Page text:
Alla Cohen Asks Quaestiones & Gets Responsas

RR8017 - cover

QUAESTIONES ET RESPONSA / COHEN: Partita for Chamber Orch. in 6 Movements. String Quartet, “Three Tableau Noir.” Querying the Silence. Inner Temple for Chamber Orch. Prophecies, Series 4 & 5. Quartet for Flute, Oboe, Clarinet & Piano, “Querying the Silence.” Inner Temple for Cello & Piano / Alla Elena Cohen, pno; Izumi Sakamoto, ob; Sebastian Baverstam, cel / Ravello RR8017

Alla Elana Cohen (date of birth not available online) came to the U.S.A. from the Soviet Union in 1989, where she received the highest honors from the Moscow State Tchaikovsky Conservatory. She now lives in Boston where she is a member of the faculties of both the Berklee College of Music and New England Conservatory.

This double CD provides my first exposure to her music. From the very opening of the Partita for Chamber Orchestra, one is aware of her penchant for both modern harmonies and bright instrumental colors. At first, I thought that the music was going to be in that generic “edgy style” that seems so omnipresent nowadays, but within the first half-minute I became aware that Cohen develops her music, despite its modern harmonic bias, along traditional lines. It’s just more surprising and much less predictable than, say, the music of Richard Danielpour or Ned Rorem.

In addition to her colorful approach, Cohen keeps the listener tuned in my constantly shifting stress beats, rests, and even note duration. Very few of her phrases follow a “regular” metric pattern. Most of them begin in a specific tempo but quickly shift gears one way or another. The third movement of this Partita, titled “Stumbling Sarabande,” has a very distinct Middle Eastern or Eastern European feel about it—at first—before again shifting and morphing its rhythm in strange and unexpected ways. And even I, with my decades of experience in learning about myriad composers and styles of music, cannot say with any certainly who her influences were. Oh yes, one can hear slight hints of Stravinsky here, Bartók there, perhaps even a bit of Shostakovich, but her music sounds like no one else’s; it contains elements of virtually every school of music from the Baroque to the modern but comes out as completely original. (On her website, she states that “Her creative work is inspired by the Divine.”) The final “Gigue” of this Partita also sounds Middle Eastern, a bit like belly dance music, but it becomes wilder than that towards the end!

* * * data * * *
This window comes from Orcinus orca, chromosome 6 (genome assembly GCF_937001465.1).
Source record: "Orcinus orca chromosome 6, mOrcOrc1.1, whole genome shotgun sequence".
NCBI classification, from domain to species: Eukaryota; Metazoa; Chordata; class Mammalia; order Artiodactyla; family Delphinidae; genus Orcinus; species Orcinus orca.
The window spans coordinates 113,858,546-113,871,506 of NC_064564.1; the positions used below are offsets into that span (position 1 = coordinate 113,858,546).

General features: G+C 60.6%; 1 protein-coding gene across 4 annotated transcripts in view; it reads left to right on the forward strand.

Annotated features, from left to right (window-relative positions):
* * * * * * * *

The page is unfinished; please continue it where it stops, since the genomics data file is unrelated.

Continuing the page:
Her String Quartet, “Three Tableau Noir,” sounds like something from a film noir with its Eastern harmonies and the use of one of the violins like a Theremin. She is a master at creating moods, then pulling the rug out from under your expectations of where the music will go by changing gears and shifting rhythms and keys. Listeners with a shallow understanding of music will probably feel that she is being “gimmicky,” and I concede that I would understand that reaction, but her whimsical sense of construction and serious intent undermine that pat response. Listen, for instance, to the second of these “Tableau Noirs” and you will hear an alternation of the lyrical and the intense. Cohen shifts musical gears as quickly as the mind moves through different ideas. Perhaps that is her secret: she writes music to reflect the kinetic movement of thought patterns. This is especially apparent in the third of these Tableaux, where ideas are juxtaposed rapidly rather than developed.

The first piece here titled “Querying the Silence” is written for the odd duo of oboe and cello in two movements. Once again, Cohen follows her own muse, creating kinetic soundscapes to lure the listener in. But Inner Temple for Chamber Orchestra is an entirely different animal. The music here is edgy, almost violent in the first of its three movements, while the second, though slower, is also abrasive in its use of very close harmonies and metallic-sounding timbres (along with marimba commentary). The third movement is the edgiest of all, with flitting figures that come and go, sometimes interrupting the flow of the music.